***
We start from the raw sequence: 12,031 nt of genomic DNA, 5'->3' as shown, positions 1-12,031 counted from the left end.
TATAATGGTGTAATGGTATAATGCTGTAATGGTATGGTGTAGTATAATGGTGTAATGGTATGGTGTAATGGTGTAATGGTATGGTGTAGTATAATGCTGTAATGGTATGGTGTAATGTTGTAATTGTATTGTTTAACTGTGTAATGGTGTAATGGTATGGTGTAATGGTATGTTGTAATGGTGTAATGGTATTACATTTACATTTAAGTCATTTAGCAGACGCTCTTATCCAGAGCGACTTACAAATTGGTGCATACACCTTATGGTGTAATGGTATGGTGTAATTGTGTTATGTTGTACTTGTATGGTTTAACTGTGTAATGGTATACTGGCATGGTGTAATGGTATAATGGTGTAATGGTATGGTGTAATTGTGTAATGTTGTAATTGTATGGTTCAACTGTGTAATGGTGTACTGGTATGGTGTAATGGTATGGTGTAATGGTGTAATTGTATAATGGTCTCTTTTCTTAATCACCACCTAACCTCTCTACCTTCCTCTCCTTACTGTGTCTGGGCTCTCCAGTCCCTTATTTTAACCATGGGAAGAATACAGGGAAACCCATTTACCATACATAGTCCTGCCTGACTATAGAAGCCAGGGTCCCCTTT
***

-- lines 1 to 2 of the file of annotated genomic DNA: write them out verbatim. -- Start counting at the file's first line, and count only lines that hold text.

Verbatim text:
We start from the raw sequence: 12,031 nt of genomic DNA, 5'->3' as shown, positions 1-12,031 counted from the left end.
TATAATGGTGTAATGGTATAATGCTGTAATGGTATGGTGTAGTATAATGGTGTAATGGTATGGTGTAATGGTGTAATGGTATGGTGTAGTATAATGCTGTAATGGTATGGTGTAATGTTGTAATTGTATTGTTTAACTGTGTAATGGTGTAATGGTATGGTGTAATGGTATGTTGTAATGGTGTAATGGTATTACATTTACATTTAAGTCATTTAGCAGACGCTCTTATCCAGAGCGACTTACAAATTGGTGCATACACCTTATGGTGTAATGGTATGGTGTAATTGTGTTATGTTGTACTTGTATGGTTTAACTGTGTAATGGTATACTGGCATGGTGTAATGGTATAATGGTGTAATGGTATGGTGTAATTGTGTAATGTTGTAATTGTATGGTTCAACTGTGTAATGGTGTACTGGTATGGTGTAATGGTATGGTGTAATGGTGTAATTGTATAATGGTCTCTTTTCTTAATCACCACCTAACCTCTCTACCTTCCTCTCCTTACTGTGTCTGGGCTCTCCAGTCCCTTATTTTAACCATGGGAAGAATACAGGGAAACCCATTTACCATACATAGTCCTGCCTGACTATAGAAGCCAGGGTCCCCTTT